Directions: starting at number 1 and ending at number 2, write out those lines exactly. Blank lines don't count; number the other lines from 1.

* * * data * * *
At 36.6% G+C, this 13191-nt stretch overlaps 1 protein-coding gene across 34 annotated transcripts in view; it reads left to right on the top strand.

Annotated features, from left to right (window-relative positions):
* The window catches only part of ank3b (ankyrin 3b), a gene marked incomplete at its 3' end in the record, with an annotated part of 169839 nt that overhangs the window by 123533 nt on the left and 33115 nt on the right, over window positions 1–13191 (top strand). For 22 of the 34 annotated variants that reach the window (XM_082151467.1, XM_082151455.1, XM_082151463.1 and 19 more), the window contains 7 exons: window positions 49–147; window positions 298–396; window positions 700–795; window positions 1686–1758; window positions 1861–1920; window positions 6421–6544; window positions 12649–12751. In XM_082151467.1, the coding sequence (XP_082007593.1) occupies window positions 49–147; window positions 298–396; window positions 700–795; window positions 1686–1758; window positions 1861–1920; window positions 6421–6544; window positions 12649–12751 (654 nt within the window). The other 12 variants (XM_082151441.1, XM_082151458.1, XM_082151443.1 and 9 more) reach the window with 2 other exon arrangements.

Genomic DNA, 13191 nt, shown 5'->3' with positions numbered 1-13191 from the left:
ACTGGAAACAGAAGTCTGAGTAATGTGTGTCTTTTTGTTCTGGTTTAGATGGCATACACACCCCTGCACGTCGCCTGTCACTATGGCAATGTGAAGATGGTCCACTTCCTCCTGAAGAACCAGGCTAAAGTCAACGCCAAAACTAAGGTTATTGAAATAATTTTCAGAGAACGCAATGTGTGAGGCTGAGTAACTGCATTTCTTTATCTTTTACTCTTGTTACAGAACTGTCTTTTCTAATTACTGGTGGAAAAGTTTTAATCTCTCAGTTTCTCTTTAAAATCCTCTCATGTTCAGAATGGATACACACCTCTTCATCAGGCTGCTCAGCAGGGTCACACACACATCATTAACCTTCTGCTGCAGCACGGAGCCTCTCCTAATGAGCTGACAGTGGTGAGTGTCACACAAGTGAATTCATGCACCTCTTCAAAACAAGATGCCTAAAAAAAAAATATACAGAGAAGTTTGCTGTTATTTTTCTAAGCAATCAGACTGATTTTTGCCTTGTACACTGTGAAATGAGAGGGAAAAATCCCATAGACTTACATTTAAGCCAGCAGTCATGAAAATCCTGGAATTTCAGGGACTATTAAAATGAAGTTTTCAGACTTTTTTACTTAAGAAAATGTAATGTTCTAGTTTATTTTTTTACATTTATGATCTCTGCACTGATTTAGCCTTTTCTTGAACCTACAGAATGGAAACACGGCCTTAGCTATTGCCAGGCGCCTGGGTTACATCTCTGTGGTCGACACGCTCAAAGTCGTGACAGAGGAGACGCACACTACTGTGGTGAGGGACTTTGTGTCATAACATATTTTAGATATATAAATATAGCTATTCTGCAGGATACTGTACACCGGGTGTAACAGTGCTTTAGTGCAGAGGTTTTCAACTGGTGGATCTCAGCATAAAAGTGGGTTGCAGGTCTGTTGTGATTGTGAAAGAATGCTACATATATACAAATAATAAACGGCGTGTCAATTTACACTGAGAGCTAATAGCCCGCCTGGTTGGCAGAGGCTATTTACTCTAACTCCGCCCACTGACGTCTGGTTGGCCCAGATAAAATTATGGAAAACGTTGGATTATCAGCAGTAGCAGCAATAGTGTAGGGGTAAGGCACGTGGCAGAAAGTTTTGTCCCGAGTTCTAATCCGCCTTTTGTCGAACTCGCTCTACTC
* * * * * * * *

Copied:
At 36.6% G+C, this 13191-nt stretch overlaps 1 protein-coding gene across 34 annotated transcripts in view; it reads left to right on the top strand.

Annotated features, from left to right (window-relative positions):